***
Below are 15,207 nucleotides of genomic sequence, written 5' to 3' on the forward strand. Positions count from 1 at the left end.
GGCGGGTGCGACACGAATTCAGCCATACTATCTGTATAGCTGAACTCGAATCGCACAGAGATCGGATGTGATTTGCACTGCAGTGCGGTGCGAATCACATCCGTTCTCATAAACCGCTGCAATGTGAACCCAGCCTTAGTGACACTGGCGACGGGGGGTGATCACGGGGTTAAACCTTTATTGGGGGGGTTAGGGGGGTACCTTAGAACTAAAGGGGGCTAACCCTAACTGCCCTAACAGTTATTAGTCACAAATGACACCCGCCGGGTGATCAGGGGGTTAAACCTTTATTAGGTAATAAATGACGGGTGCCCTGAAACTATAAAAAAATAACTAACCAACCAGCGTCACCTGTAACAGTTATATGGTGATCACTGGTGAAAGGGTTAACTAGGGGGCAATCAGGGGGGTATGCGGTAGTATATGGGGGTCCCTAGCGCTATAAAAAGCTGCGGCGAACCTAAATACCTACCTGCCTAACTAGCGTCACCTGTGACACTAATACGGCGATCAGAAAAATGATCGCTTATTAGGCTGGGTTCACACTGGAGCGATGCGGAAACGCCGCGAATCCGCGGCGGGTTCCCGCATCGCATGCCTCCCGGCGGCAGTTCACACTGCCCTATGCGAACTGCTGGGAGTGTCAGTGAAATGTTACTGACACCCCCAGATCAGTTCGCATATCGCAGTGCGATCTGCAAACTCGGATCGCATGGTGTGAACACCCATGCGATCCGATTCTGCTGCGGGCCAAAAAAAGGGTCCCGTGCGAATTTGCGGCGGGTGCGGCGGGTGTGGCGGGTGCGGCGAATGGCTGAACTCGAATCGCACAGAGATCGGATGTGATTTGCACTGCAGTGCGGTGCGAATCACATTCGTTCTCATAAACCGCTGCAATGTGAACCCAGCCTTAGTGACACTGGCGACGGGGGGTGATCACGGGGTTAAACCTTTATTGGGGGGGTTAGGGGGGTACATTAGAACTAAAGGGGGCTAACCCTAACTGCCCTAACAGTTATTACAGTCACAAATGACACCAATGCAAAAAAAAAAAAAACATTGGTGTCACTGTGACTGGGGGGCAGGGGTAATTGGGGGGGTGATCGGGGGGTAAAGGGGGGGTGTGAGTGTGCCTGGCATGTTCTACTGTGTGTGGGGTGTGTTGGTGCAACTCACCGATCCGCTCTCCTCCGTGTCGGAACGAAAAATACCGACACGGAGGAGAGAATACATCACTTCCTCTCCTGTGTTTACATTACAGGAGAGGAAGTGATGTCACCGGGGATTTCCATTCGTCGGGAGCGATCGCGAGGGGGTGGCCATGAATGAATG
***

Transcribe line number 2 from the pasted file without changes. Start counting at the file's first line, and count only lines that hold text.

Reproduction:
GGCGGGTGCGACACGAATTCAGCCATACTATCTGTATAGCTGAACTCGAATCGCACAGAGATCGGATGTGATTTGCACTGCAGTGCGGTGCGAATCACATCCGTTCTCATAAACCGCTGCAATGTGAACCCAGCCTTAGTGACACTGGCGACGGGGGGTGATCACGGGGTTAAACCTTTATTGGGGGGGTTAGGGGGGTACCTTAGAACTAAAGGGGGCTAACCCTAACTGCCCTAACAGTTATTAGTCACAAATGACACCCGCCGGGTGATCAGGGGGTTAAACCTTTATTAGGTAATAAATGACGGGTGCCCTGAAACTATAAAAAAATAACTAACCAACCAGCGTCACCTGTAACAGTTATATGGTGATCACTGGTGAAAGGGTTAACTAGGGGGCAATCAGGGGGGTATGCGGTAGTATATGGGGGTCCCTAGCGCTATAAAAAGCTGCGGCGAACCTAAATACCTACCTGCCTAACTAGCGTCACCTGTGACACTAATACGGCGATCAGAAAAATGATCGCTTATTAGGCTGGGTTCACACTGGAGCGATGCGGAAACGCCGCGAATCCGCGGCGGGTTCCCGCATCGCATGCCTCCCGGCGGCAGTTCACACTGCCCTATGCGAACTGCTGGGAGTGTCAGTGAAATGTTACTGACACCCCCAGATCAGTTCGCATATCGCAGTGCGATCTGCAAACTCGGATCGCATGGTGTGAACACCCATGCGATCCGATTCTGCTGCGGGCCAAAAAAAGGGTCCCGTGCGAATTTGCGGCGGGTGCGGCGGGTGTGGCGGGTGCGGCGAATGGCTGAACTCGAATCGCACAGAGATCGGATGTGATTTGCACTGCAGTGCGGTGCGAATCACATTCGTTCTCATAAACCGCTGCAATGTGAACCCAGCCTTAGTGACACTGGCGACGGGGGGTGATCACGGGGTTAAACCTTTATTGGGGGGGTTAGGGGGGTACATTAGAACTAAAGGGGGCTAACCCTAACTGCCCTAACAGTTATTACAGTCACAAATGACACCAATGCAAAAAAAAAAAAAACATTGGTGTCACTGTGACTGGGGGGCAGGGGTAATTGGGGGGGTGATCGGGGGGTAAAGGGGGGGTGTGAGTGTGCCTGGCATGTTCTACTGTGTGTGGGGTGTGTTGGTGCAACTCACCGATCCGCTCTCCTCCGTGTCGGAACGAAAAATACCGACACGGAGGAGAGAATACATCACTTCCTCTCCTGTGTTTACATTACAGGAGAGGAAGTGATGTCACCGGGGATTTCCATTCGTCGGGAGCGATCGCGAGGGGGTGGCCATGAATGAATG